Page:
I feel privileged to have met Professor Richard Susskind OBE. Amongst other things he is President of the Society of Computers and Law; IT Adviser to Lord Chief Justice (in the UK); and a renowned author and speaker. Of the many books that he has written, all with a similar theme, I commend at least 3 to you. There was one, he wrote a few years ago entitled, “The End of Lawyers? Rethinking the nature of legal services”, which particularly resonated. There is another called, “Tomorrow’s lawyers: An introduction to your future”, and his very latest book is entitled, “The Future of the Profession: How Technology will transform the work of Human Experts.” All of these, and others are readily available via Amazon.
Do you detect his theme, and my interest, of course? It is technology and how the use of technology could and should be changing how lawyers think and work. I want to share a quote from the first book that I mentioned, “All lawyers must ask themselves, with their hands on their hearts, what elements of their current workload could be undertaken differently by using alternative methods of working”. Of course, I would totally agree with that and there are so many instances within the normal working life of a lawyer when technology, or a different method than the traditional norm, would positively affect their working lives and practices, and therefore that of their clients. In my case, as everyone knows, it is all about using eDiscovery technology to assist with their cases, be they litigation, arbitration, competition or internal or regulatory investigations. Of course we are not merely referring to lawyers in private practice, but also GC’s and in-house legal teams. I have written many posts so far on the use of eDiscovery technology so I won’t repeat what I have already said but will simply expand on a few points.
A modern lawyer, who is perhaps more comfortable with technology than others, will adapt not only to the thinking but also the methods of using eDiscovery technology quickly. In my post about keyword searching I spoke of how lawyers need to apply their minds at an early stage, consulting with their client and service providers to formulate an effective list of words and their context and positioning. A modern lawyer will recognise that he does not have to look at every single document in a case, and that he can use technology to filter out those that are unlikely to be of assistance or relevance. A modern lawyer will realise that using technology effectively in cases will reduce time and costs, setting him apart from those of his less enlightened brethren. A modern lawyer will have listened to his clients, the marketplace, researched the happenings in his field in other parts of the world, and be alive to different forms of assessing his fees. A modern lawyer will “sell” these innovative notions to his clients and potential clients …….and win more clients!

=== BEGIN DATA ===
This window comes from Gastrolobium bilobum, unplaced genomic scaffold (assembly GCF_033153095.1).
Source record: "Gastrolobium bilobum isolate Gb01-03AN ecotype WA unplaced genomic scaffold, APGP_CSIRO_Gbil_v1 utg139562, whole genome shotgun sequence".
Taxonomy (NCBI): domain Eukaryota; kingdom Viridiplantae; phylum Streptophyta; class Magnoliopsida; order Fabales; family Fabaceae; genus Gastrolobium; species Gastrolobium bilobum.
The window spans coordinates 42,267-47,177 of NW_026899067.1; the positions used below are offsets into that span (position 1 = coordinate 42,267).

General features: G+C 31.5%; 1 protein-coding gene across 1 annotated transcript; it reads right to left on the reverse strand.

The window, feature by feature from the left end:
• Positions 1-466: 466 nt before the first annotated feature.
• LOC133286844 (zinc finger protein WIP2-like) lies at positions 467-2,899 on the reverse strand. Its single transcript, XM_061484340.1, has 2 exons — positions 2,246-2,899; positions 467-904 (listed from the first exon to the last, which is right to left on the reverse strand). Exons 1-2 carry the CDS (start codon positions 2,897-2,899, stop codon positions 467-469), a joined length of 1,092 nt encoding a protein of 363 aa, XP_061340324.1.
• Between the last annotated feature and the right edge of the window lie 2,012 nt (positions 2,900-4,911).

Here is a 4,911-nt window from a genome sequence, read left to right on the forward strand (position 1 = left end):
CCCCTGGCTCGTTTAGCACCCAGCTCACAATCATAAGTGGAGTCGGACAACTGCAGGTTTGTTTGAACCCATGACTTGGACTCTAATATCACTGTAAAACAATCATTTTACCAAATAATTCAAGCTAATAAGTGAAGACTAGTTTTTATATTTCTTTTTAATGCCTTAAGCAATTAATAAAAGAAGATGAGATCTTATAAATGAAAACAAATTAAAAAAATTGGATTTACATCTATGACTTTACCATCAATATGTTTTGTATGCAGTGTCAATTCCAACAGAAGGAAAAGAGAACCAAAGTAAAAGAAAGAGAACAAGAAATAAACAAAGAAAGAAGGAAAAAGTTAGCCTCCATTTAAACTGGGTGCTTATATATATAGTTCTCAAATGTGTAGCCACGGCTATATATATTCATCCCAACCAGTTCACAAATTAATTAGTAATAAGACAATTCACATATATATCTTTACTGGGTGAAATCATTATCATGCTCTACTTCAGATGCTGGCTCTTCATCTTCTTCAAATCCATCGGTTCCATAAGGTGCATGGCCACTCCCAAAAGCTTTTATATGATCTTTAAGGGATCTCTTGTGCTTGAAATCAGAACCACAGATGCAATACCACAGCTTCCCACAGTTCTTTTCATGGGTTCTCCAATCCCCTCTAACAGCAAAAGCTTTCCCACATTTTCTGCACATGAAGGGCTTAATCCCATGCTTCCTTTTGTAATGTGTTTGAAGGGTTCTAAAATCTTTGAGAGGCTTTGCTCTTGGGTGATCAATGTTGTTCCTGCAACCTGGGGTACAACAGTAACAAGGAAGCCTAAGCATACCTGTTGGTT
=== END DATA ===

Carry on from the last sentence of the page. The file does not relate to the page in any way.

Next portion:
None of this is “rocket science” but it is about change and innovation. In previous posts I have made it very clear that I welcome change and I love innovation within the legal profession. Given my passion for technology to add to this has, all, led me to note and admire the work of LexNove here in SA. Kyle Torrington and Andrew Taylor are two bright young, hungry, intelligent, and committed lawyers and entrepreneurs who are challenging the norm. Their use of an online platform, a virtual boardroom, and fixed fees are all examples of technology and ideas driving down costs and finding a new way. Well done guys and I am very happy to have met you and to be collaborating with you.
Look also at Graeme Wilson’s work and his unusually named law firm Whipping the Cat - my recollection is that it is a term that alludes to working efficiently, with skill but as lean as possible (?) - another example of innovative methods of working. Is it perhaps no surprise, therefore, that both of these companies are ones which can see what I am doing and why?
Lets go back to the beginning of this post and also my own working life. I worked in law firms as a litigation fee earner for many many years. I worked in the traditional way but then I became excited when I saw the technological impact on what I had been doing. Richard Susskind’s books follow the theme. He is an expert and he knows what he is talking about - give them a read.